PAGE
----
DIMMU BORGIR Guitarist: 'For Me, There's No Higher Spiritual Deity Than Myself'

September 29, 2012

Leja Siv Harju of HailsWebzine.com recently conducted an interview with guitarist Silenoz (real name: Sven Atle Kopperud) of Norwegian symphonic black metallers DIMMU BORGIR. A couple of excerpts from the chat follow below.

HailsWebzine.com: Many people automatically perceive black metal bands such as your own to be "Satanic" or rooted in the occult practices, etc. Your own previous statements on this and your lyrics have always been interesting. But today, what are your own ideologies on life, death, spirituality, and the "religion" thing? I have heard DIMMU referred to as "spiritual". What to you does spirituality mean or entail, how has it applied to DIMMU's music and approach from the beginning 'til now, and what is spirituality as opposed to religion? And what do "God" and "Satan" bring to mind for you when you see those words?

Silenoz: Spirituality is individual while as I see religion as not. It's man-made and there to enslave and control the insecure and those who for whatever reason don't dare or have given up the fight. To have a religious belief, or a religious conviction, to me, means you give up that birth given right to be an individual, perhaps on more levels than just the spiritual one. And "satan," or referring to the description "satanic," for me, is being that individual as Satan is a modern metaphor for breaking out and away from what's considered the norm and what's considered safe and controlling. I adhere to progress, not only in scientific terms but also on a personal level and everything that concerns my own being. We wouldn't exist without a continuous ongoing evolution and so the "Luciferian thought" is a way of always lighting the torch in the dark. Without being willing to bring in light we would still be stuck in the dark. To me it's pretty simple if you break it down symbolically. Being religious, to me, also means you leave your responsibilities by the door or over to something else, a higher deity. It doesn't make sense to me. I have never been able to relate to it nor will I ever; it's against common sense. For me, there's no higher spiritual deity than myself and I take pride in taking responsibility, whether it's a physical or a mental one. I don't rule out anything other than the fact that I'm here now and solely in power of myself and my actions and reactions. That pretty much sums up the general idea, my lifecode, whatever you want to call it. There's no one that can tell me to fear or worship any other god than myself.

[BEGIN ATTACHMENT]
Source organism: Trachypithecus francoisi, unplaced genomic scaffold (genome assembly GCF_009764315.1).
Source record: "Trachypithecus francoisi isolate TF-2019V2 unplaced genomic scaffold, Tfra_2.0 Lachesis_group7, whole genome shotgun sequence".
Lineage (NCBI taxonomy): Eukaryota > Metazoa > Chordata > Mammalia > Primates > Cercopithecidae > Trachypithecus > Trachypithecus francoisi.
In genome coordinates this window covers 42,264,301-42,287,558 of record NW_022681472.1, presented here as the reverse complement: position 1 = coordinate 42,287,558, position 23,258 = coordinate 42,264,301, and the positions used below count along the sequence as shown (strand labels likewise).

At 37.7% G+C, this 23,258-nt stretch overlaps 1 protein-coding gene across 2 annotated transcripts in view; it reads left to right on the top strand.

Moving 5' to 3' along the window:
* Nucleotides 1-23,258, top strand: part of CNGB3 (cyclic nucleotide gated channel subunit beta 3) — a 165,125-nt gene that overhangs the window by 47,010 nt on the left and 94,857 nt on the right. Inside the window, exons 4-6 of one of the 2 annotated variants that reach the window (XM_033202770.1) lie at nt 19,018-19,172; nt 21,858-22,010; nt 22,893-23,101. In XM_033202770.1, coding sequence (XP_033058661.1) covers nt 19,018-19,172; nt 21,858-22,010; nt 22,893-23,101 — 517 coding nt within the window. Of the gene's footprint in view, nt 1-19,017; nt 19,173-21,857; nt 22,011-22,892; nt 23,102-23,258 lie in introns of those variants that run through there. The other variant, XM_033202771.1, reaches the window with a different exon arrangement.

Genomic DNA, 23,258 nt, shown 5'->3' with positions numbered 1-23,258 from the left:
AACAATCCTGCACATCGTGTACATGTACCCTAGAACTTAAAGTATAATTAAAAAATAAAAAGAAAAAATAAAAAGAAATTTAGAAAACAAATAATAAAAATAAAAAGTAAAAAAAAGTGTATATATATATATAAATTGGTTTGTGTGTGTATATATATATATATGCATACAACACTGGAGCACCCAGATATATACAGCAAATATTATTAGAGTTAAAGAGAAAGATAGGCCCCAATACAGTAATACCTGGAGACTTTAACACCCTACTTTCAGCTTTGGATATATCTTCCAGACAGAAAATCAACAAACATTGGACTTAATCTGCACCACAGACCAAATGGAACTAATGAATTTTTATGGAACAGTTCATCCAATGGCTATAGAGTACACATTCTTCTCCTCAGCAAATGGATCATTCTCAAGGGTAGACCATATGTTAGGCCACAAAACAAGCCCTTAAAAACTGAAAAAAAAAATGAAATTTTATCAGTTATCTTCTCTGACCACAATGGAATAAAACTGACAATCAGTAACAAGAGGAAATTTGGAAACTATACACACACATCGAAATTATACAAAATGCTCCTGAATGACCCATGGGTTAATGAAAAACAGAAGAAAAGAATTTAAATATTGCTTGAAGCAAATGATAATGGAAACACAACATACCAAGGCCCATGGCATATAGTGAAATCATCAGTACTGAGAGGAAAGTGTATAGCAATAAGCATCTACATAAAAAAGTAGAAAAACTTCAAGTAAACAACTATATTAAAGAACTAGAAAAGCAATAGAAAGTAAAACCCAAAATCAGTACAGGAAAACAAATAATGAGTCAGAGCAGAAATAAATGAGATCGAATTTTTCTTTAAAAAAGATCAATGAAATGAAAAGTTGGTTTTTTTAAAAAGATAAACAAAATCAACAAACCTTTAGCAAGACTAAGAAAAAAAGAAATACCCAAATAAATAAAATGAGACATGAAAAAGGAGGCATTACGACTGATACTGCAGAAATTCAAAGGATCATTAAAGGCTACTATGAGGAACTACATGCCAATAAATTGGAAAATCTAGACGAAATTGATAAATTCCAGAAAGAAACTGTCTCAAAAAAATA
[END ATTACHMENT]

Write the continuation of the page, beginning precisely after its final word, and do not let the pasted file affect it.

HailsWebzine.com: How does black metal continue to make a mark in Norway, or does it? Obviously for a time it was quite infamous and making a great storm on the national media scene, often for violent reasons which fueled backlash from the religious community, etc. Do you believe black metal has seen its prime and has died or been diluted from its point? I hear so many arguments in the Norwegian black metal community about what it even meant or was. What is your take?